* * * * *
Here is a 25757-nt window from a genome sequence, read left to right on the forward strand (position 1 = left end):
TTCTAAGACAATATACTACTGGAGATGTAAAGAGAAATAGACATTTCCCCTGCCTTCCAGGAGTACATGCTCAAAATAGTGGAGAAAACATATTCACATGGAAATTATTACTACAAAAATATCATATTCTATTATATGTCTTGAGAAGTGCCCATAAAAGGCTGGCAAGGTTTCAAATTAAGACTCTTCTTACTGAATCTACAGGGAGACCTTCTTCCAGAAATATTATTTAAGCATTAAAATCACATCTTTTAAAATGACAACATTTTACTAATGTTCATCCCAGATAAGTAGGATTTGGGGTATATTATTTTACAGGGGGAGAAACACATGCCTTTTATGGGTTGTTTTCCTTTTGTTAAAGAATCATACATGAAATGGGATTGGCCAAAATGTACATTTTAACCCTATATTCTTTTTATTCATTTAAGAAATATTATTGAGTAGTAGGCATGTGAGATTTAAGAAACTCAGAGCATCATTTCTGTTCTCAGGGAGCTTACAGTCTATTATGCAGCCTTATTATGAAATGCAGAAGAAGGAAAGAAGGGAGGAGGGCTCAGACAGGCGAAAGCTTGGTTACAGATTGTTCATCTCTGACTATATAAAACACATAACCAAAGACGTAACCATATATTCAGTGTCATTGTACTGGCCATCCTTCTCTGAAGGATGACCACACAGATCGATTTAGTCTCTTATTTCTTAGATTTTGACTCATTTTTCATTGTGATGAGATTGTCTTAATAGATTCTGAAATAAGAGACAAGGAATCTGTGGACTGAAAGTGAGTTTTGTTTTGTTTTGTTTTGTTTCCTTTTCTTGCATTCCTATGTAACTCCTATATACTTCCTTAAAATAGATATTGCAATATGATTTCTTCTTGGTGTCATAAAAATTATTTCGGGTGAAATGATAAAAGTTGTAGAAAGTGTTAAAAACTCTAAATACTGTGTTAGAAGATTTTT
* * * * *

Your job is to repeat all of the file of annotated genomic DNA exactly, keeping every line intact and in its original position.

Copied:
Here is a 25757-nt window from a genome sequence, read left to right on the forward strand (position 1 = left end):
TTCTAAGACAATATACTACTGGAGATGTAAAGAGAAATAGACATTTCCCCTGCCTTCCAGGAGTACATGCTCAAAATAGTGGAGAAAACATATTCACATGGAAATTATTACTACAAAAATATCATATTCTATTATATGTCTTGAGAAGTGCCCATAAAAGGCTGGCAAGGTTTCAAATTAAGACTCTTCTTACTGAATCTACAGGGAGACCTTCTTCCAGAAATATTATTTAAGCATTAAAATCACATCTTTTAAAATGACAACATTTTACTAATGTTCATCCCAGATAAGTAGGATTTGGGGTATATTATTTTACAGGGGGAGAAACACATGCCTTTTATGGGTTGTTTTCCTTTTGTTAAAGAATCATACATGAAATGGGATTGGCCAAAATGTACATTTTAACCCTATATTCTTTTTATTCATTTAAGAAATATTATTGAGTAGTAGGCATGTGAGATTTAAGAAACTCAGAGCATCATTTCTGTTCTCAGGGAGCTTACAGTCTATTATGCAGCCTTATTATGAAATGCAGAAGAAGGAAAGAAGGGAGGAGGGCTCAGACAGGCGAAAGCTTGGTTACAGATTGTTCATCTCTGACTATATAAAACACATAACCAAAGACGTAACCATATATTCAGTGTCATTGTACTGGCCATCCTTCTCTGAAGGATGACCACACAGATCGATTTAGTCTCTTATTTCTTAGATTTTGACTCATTTTTCATTGTGATGAGATTGTCTTAATAGATTCTGAAATAAGAGACAAGGAATCTGTGGACTGAAAGTGAGTTTTGTTTTGTTTTGTTTTGTTTCCTTTTCTTGCATTCCTATGTAACTCCTATATACTTCCTTAAAATAGATATTGCAATATGATTTCTTCTTGGTGTCATAAAAATTATTTCGGGTGAAATGATAAAAGTTGTAGAAAGTGTTAAAAACTCTAAATACTGTGTTAGAAGATTTTT